Friday, 2 October 2009


At the weekend we're doing the Knebworth Game & Country Fair. Priests always seem to sell well to the hunting, shooting, fishing brigade. Here's how I make them.

I drill a five eighths inch hole

Cut off a strip of lead roof flashing a bit longer than the depth of the hole and roll it up into a slug.
The 6" wide flashing when rolled quite tightly just fits into the hole.
Coat the inside of the hole with Araldite adhesive and then with a ball pein hammer and a bolt for a drift whack it so it compresses the lead and spreads it into the hole.

Trim off the excess lead and trim with a sharp knife or chisel.

PS. I make the priests and let them dry out for a month or so. There's nothing worse than trying to drill into wet end grain.


David Stovell said...

Hi Robin, In your first picture (drilling) what is in the plastic container to the left of the flashing?


They're floating nightlights!

I put them there out of Jed's way. Good for rubbing on saws, drills, planes etc.

Woodland Antics said...


excellent post. I make and sell priests on a regular basis (I try to have one on the stand) but so far have not loaded them with lead - on the basis I'm happy to use any old piece of wood when I am fishing so why carry extra weight around. But I will try your method, it looks really neat and some folks do want the weight. Tho in my view it's better to hit the right place with a sharp tap than bludgeon the fish to pieces. I tend to make to a 19th century design I found in the TATHS hall at the Amberley museum which is more of a cone shape than a bat.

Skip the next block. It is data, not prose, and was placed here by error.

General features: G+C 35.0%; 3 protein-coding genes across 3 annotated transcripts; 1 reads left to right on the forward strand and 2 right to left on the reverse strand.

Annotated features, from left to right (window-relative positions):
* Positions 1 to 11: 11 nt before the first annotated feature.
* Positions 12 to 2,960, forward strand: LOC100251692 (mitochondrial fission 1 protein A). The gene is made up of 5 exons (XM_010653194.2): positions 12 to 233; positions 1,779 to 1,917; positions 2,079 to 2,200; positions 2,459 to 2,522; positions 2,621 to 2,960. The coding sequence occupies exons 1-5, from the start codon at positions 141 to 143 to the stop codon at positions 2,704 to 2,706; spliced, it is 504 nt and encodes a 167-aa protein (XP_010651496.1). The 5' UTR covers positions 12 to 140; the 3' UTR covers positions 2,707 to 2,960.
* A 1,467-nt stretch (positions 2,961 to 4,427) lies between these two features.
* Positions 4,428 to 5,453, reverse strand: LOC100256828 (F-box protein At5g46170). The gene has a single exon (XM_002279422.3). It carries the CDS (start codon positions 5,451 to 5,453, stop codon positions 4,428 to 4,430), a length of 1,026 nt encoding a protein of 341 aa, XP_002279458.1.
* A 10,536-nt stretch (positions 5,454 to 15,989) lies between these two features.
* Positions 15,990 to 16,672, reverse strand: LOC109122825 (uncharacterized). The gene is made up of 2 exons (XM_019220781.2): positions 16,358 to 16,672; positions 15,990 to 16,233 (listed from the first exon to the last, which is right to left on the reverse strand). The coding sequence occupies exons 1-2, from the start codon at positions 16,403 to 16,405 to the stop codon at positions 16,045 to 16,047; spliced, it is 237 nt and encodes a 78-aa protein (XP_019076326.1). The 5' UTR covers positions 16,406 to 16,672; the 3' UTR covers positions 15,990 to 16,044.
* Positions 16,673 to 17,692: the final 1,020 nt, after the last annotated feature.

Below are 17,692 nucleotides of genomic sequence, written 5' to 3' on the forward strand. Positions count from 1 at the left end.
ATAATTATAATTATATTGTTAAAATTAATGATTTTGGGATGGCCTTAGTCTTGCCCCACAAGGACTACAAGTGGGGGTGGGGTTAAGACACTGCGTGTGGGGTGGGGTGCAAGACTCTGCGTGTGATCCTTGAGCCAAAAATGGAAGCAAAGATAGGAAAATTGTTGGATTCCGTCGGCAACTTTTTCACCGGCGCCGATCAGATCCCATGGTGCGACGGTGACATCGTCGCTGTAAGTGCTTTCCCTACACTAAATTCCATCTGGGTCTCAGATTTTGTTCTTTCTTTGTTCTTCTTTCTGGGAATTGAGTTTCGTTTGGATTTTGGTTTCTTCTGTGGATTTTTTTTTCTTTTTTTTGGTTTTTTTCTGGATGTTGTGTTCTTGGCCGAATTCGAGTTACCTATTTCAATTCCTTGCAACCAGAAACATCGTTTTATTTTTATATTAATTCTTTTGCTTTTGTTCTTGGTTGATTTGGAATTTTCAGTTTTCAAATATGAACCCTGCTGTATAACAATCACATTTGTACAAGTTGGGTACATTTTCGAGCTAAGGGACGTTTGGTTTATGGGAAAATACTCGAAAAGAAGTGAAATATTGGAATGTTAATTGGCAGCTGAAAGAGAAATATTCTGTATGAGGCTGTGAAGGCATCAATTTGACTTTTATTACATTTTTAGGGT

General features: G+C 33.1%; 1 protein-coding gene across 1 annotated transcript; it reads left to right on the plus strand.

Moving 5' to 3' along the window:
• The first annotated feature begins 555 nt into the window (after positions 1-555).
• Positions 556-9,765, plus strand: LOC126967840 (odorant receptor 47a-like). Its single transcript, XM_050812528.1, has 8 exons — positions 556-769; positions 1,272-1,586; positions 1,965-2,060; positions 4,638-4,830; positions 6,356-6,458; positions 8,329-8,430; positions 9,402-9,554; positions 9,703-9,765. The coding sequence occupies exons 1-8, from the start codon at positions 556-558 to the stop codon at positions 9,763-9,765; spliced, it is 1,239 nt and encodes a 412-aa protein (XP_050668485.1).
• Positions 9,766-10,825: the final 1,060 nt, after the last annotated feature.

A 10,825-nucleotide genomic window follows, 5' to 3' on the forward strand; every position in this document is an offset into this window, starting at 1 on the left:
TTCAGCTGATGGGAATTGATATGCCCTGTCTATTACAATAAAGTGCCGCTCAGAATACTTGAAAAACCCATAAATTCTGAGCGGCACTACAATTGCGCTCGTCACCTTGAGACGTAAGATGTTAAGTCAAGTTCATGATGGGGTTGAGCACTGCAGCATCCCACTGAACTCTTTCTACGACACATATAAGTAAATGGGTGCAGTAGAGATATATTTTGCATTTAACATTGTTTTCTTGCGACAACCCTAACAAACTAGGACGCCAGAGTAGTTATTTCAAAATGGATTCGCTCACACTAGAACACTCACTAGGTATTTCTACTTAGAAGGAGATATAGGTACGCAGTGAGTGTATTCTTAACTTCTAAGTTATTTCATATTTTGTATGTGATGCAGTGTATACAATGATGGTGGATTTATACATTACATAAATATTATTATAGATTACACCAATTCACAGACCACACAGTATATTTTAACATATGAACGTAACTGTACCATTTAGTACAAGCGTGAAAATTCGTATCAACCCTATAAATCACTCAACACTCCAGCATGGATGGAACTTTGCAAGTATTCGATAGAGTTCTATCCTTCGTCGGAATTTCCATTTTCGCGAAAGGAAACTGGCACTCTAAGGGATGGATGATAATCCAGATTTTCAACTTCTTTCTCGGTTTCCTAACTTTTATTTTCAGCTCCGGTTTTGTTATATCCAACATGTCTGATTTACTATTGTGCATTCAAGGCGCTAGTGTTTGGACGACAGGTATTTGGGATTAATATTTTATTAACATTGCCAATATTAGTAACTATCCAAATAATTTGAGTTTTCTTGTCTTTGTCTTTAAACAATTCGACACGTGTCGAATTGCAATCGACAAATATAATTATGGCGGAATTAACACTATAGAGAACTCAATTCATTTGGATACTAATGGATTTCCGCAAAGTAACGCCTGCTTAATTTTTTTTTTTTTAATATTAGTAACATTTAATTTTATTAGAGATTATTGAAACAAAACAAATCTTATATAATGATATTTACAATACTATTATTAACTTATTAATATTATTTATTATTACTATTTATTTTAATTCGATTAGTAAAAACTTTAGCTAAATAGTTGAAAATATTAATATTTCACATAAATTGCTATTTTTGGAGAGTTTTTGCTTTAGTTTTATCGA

Sean Hellman said...

Do you know if people ever melted the lead and poured it into a hole? Lead has a low melting point. Nice priests by the way.

Do you think that Mark only ever catches small fish, you need a good weight priest on a 20 pounder.